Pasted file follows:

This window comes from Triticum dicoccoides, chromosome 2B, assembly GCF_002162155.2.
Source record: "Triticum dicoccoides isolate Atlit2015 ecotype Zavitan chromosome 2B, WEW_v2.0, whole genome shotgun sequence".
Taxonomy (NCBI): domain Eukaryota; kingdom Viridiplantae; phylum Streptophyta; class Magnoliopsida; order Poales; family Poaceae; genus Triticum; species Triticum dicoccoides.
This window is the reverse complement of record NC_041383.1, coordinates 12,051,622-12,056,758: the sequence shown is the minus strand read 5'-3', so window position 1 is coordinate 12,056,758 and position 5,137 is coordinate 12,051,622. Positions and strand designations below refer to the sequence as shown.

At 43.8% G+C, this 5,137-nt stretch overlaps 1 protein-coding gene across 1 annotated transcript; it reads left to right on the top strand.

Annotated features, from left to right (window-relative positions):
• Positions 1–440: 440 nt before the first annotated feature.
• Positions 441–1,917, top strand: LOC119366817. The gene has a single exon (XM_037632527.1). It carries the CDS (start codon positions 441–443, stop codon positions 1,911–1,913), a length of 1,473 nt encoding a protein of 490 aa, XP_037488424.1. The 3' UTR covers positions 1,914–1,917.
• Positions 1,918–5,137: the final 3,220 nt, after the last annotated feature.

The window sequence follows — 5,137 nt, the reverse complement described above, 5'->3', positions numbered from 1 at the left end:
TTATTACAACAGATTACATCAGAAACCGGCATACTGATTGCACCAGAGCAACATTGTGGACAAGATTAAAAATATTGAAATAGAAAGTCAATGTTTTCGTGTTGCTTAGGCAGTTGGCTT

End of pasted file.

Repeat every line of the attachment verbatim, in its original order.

This window comes from Triticum dicoccoides, chromosome 2B, assembly GCF_002162155.2.
Source record: "Triticum dicoccoides isolate Atlit2015 ecotype Zavitan chromosome 2B, WEW_v2.0, whole genome shotgun sequence".
Taxonomy (NCBI): domain Eukaryota; kingdom Viridiplantae; phylum Streptophyta; class Magnoliopsida; order Poales; family Poaceae; genus Triticum; species Triticum dicoccoides.
This window is the reverse complement of record NC_041383.1, coordinates 12,051,622-12,056,758: the sequence shown is the minus strand read 5'-3', so window position 1 is coordinate 12,056,758 and position 5,137 is coordinate 12,051,622. Positions and strand designations below refer to the sequence as shown.

At 43.8% G+C, this 5,137-nt stretch overlaps 1 protein-coding gene across 1 annotated transcript; it reads left to right on the top strand.

Annotated features, from left to right (window-relative positions):
• Positions 1–440: 440 nt before the first annotated feature.
• Positions 441–1,917, top strand: LOC119366817. The gene has a single exon (XM_037632527.1). It carries the CDS (start codon positions 441–443, stop codon positions 1,911–1,913), a length of 1,473 nt encoding a protein of 490 aa, XP_037488424.1. The 3' UTR covers positions 1,914–1,917.
• Positions 1,918–5,137: the final 3,220 nt, after the last annotated feature.

The window sequence follows — 5,137 nt, the reverse complement described above, 5'->3', positions numbered from 1 at the left end:
TTATTACAACAGATTACATCAGAAACCGGCATACTGATTGCACCAGAGCAACATTGTGGACAAGATTAAAAATATTGAAATAGAAAGTCAATGTTTTCGTGTTGCTTAGGCAGTTGGCTT